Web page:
ner

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See also: NER, nêr, 'ner, and -ner-

English[edit]

Etymology[edit]

Formed by onomatopoeia. The extended form is neener.

Pronunciation[edit]

Interjection[edit]

ner

  1. (slang, childish) An interjection generally used when gloating about a perceived cause of humiliation or inferiority for the person being addressed, often when disagreeing with a statement considered incorrect or irrelevant.
    You're wrong, so ner!
    I don't care what you think, so ner!
    I've got more sweets than you. Ner ner ner ner ner!

Derived terms[edit]

ner ner ner ner ner
Emphatic form of ner — pronounced /nɜː nɜː nə nɜː nɜː/ and sung or spoken with the rhythm: crotchet, dotted quaver, semiquaver, crotchet, crotchet. Spelling is not canonical; alternatives are "ner ner na ner ner" or "ner ner ne ner ner".

Translations[edit]

Anagrams[edit]


German[edit]

Alternative forms[edit]

Pronunciation[edit]

Article[edit]

ner

  1. (colloquial) Contraction of einer.

Lojban[edit]

Rafsi[edit]

ner

  1. rafsi of nenri.

Norwegian Bokmål[edit]

Adverb[edit]

ner

  1. (until 2005, Bokmål) Alternative spelling of ned

Old Irish[edit]

Etymology[edit]

After Witczak, from Proto-Celtic *eɸros (boar), from Proto-Indo-European *(h₁)epros (boar), with the n- arising from rebracketing of the demonstrative-final n in accusative *ton eɸron, i.e. overgeneralisation of the nasal mutation.[1] Cognate with Proto-Germanic *eburaz, Latin aper, and (with a prefix) Proto-Slavic *veprь. Witczak rejects Pokorny's derivation from Proto-Celtic *nero- (hero), from Proto-Indo-European *h₂nḗr (man, male).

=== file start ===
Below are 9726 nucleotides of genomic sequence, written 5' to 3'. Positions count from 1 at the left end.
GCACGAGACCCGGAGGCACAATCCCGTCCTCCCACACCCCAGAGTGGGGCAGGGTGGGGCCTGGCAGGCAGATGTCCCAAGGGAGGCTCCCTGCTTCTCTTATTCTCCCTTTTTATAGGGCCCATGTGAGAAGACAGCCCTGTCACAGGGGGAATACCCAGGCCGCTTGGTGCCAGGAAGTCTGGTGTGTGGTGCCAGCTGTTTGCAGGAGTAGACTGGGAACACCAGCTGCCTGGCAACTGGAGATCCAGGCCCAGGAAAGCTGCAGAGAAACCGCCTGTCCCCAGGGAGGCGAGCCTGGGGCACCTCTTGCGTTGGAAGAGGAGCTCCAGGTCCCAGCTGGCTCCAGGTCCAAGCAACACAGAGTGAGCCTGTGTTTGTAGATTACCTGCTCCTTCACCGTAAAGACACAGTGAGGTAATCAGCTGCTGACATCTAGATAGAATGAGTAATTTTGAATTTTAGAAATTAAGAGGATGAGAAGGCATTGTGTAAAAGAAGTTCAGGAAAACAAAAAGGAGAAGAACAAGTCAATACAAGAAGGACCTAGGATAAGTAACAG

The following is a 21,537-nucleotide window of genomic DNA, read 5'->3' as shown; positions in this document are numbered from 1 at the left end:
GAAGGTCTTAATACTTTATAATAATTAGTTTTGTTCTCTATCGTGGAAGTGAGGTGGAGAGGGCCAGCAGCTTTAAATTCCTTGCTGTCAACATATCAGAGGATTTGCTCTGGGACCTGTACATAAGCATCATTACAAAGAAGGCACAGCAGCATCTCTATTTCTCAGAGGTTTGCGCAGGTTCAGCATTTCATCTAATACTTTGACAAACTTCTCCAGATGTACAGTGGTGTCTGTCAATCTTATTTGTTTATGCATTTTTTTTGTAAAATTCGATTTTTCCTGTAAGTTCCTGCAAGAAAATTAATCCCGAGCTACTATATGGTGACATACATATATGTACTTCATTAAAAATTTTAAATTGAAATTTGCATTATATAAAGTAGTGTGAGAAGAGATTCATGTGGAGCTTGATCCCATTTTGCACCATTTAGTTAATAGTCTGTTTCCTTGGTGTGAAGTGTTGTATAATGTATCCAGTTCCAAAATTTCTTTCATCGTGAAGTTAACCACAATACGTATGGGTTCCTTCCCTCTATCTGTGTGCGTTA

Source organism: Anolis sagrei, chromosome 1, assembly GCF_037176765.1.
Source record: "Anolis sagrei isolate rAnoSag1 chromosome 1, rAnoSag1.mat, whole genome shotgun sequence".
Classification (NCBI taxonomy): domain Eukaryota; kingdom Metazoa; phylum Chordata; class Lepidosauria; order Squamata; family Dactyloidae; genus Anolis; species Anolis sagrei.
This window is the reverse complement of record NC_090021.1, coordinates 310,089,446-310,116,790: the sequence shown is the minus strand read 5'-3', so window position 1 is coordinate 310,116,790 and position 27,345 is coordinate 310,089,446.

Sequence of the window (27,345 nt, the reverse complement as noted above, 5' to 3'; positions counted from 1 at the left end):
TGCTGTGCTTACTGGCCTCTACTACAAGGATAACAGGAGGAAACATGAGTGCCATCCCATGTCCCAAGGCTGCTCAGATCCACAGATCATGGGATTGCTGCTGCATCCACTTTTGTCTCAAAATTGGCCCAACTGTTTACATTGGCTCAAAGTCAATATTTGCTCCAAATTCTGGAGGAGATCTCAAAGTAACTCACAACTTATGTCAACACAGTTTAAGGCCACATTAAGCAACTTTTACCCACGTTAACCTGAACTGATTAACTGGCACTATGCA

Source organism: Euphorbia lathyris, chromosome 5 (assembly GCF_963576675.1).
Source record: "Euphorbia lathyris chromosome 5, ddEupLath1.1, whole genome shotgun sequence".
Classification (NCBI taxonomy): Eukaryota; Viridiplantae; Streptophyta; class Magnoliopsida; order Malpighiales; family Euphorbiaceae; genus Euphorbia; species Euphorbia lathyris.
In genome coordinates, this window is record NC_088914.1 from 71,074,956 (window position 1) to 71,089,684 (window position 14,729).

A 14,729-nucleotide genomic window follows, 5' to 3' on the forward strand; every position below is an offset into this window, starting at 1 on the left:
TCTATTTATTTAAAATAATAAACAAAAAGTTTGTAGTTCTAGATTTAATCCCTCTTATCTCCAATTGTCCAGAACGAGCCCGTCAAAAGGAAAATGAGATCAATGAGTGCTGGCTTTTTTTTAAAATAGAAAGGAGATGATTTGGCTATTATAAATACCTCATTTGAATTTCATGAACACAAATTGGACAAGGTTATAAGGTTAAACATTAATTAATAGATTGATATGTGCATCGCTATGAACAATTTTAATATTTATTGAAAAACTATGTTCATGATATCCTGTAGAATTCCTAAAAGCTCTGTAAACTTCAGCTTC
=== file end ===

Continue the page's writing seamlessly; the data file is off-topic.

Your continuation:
Pronunciation[edit]

Noun[edit]

ner m (genitive neir, nominative plural neir)

  1. (poetic) boar

Inflection[edit]

This noun needs an inflection-table template.

Synonyms[edit]

Mutation[edit]

Old Irish mutation
Radical Lenition Nasalization
ner
also nner after a proclitic
ner
pronounced with /n(ʲ)-/
ner
also nner after a proclitic
Note: Some of these forms may be hypothetical. Not every
possible mutated form of every word actually occurs.

References[edit]

  • ner” in Dictionary of the Irish Language, Royal Irish Academy, 1913–76.
  1. ^ [1]

Romansch[edit]

Alternative forms[edit]

  • (Rumantsch Grischun, Puter, Vallader) nair
  • (Surmiran) neir

Etymology[edit]

From Latin nigrum, accusative of niger.

Adjective[edit]

ner m (feminine singular nera, masculine plural ners, feminine plural neras)

  1. (Sursilvan, Sutsilvan) black

Antonyms[edit]

  • (Rumantsch Grischun, Sursilvan, Sutsilvan, Surmiran, Puter) alv
  • (Vallader) alb

Swedish[edit]

Alternative forms[edit]

Etymology[edit]

A contraction of earlier neder, from Old Norse niðr, from Proto-Germanic *niþer, from Proto-Indo-European *niter.

Pronunciation[edit]

Adverb[edit]

ner (not comparable)

  1. down; in a direction downwards
  2. down; off (with various verbs to denote something which is turned off or shut down)

Westrobothnian[edit]

Etymology[edit]

From Old Norse nær, comparative of ná-.

Pronunciation[edit]

Adjective[edit]

ner (comparative nermene or nemmene, superlative nemmäst or nemst)

  1. close; near

Derived terms[edit]